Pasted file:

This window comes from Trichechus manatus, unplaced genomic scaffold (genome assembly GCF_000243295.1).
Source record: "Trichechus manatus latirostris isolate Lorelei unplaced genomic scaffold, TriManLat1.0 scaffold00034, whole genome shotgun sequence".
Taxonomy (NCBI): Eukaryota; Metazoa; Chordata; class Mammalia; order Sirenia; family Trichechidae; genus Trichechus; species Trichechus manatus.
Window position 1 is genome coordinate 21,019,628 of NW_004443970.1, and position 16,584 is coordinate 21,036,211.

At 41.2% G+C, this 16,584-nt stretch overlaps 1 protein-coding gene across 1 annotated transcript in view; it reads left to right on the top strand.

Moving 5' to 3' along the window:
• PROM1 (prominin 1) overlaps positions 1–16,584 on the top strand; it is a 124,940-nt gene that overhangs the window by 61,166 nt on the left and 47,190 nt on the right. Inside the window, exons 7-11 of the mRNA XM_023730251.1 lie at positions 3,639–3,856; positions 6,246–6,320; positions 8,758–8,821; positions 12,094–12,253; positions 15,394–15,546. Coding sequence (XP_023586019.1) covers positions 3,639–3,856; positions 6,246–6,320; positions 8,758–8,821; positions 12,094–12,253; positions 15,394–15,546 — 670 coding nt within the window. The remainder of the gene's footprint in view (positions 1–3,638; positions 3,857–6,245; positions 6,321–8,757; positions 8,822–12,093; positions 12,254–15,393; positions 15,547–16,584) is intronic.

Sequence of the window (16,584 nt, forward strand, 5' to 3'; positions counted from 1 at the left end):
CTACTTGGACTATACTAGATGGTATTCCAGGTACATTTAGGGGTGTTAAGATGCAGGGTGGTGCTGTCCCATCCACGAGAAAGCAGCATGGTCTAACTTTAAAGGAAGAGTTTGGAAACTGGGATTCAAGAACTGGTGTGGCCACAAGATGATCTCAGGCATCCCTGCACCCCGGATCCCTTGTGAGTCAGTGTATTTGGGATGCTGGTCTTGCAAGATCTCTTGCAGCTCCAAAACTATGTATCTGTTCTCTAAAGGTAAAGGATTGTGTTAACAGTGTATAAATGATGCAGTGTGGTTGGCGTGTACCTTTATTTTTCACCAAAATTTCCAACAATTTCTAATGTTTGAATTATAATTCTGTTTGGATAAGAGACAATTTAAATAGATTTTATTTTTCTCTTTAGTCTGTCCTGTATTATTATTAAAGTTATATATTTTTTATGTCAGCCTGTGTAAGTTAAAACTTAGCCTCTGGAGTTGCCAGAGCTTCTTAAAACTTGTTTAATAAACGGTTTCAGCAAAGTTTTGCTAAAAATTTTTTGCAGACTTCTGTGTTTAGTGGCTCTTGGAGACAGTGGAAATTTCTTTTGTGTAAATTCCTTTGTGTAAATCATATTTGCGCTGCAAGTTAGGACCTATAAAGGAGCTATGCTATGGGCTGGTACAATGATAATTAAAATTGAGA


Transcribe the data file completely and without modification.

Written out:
This window comes from Trichechus manatus, unplaced genomic scaffold (genome assembly GCF_000243295.1).
Source record: "Trichechus manatus latirostris isolate Lorelei unplaced genomic scaffold, TriManLat1.0 scaffold00034, whole genome shotgun sequence".
Taxonomy (NCBI): Eukaryota; Metazoa; Chordata; class Mammalia; order Sirenia; family Trichechidae; genus Trichechus; species Trichechus manatus.
Window position 1 is genome coordinate 21,019,628 of NW_004443970.1, and position 16,584 is coordinate 21,036,211.

At 41.2% G+C, this 16,584-nt stretch overlaps 1 protein-coding gene across 1 annotated transcript in view; it reads left to right on the top strand.

Moving 5' to 3' along the window:
• PROM1 (prominin 1) overlaps positions 1–16,584 on the top strand; it is a 124,940-nt gene that overhangs the window by 61,166 nt on the left and 47,190 nt on the right. Inside the window, exons 7-11 of the mRNA XM_023730251.1 lie at positions 3,639–3,856; positions 6,246–6,320; positions 8,758–8,821; positions 12,094–12,253; positions 15,394–15,546. Coding sequence (XP_023586019.1) covers positions 3,639–3,856; positions 6,246–6,320; positions 8,758–8,821; positions 12,094–12,253; positions 15,394–15,546 — 670 coding nt within the window. The remainder of the gene's footprint in view (positions 1–3,638; positions 3,857–6,245; positions 6,321–8,757; positions 8,822–12,093; positions 12,254–15,393; positions 15,547–16,584) is intronic.

Sequence of the window (16,584 nt, forward strand, 5' to 3'; positions counted from 1 at the left end):
CTACTTGGACTATACTAGATGGTATTCCAGGTACATTTAGGGGTGTTAAGATGCAGGGTGGTGCTGTCCCATCCACGAGAAAGCAGCATGGTCTAACTTTAAAGGAAGAGTTTGGAAACTGGGATTCAAGAACTGGTGTGGCCACAAGATGATCTCAGGCATCCCTGCACCCCGGATCCCTTGTGAGTCAGTGTATTTGGGATGCTGGTCTTGCAAGATCTCTTGCAGCTCCAAAACTATGTATCTGTTCTCTAAAGGTAAAGGATTGTGTTAACAGTGTATAAATGATGCAGTGTGGTTGGCGTGTACCTTTATTTTTCACCAAAATTTCCAACAATTTCTAATGTTTGAATTATAATTCTGTTTGGATAAGAGACAATTTAAATAGATTTTATTTTTCTCTTTAGTCTGTCCTGTATTATTATTAAAGTTATATATTTTTTATGTCAGCCTGTGTAAGTTAAAACTTAGCCTCTGGAGTTGCCAGAGCTTCTTAAAACTTGTTTAATAAACGGTTTCAGCAAAGTTTTGCTAAAAATTTTTTGCAGACTTCTGTGTTTAGTGGCTCTTGGAGACAGTGGAAATTTCTTTTGTGTAAATTCCTTTGTGTAAATCATATTTGCGCTGCAAGTTAGGACCTATAAAGGAGCTATGCTATGGGCTGGTACAATGATAATTAAAATTGAGA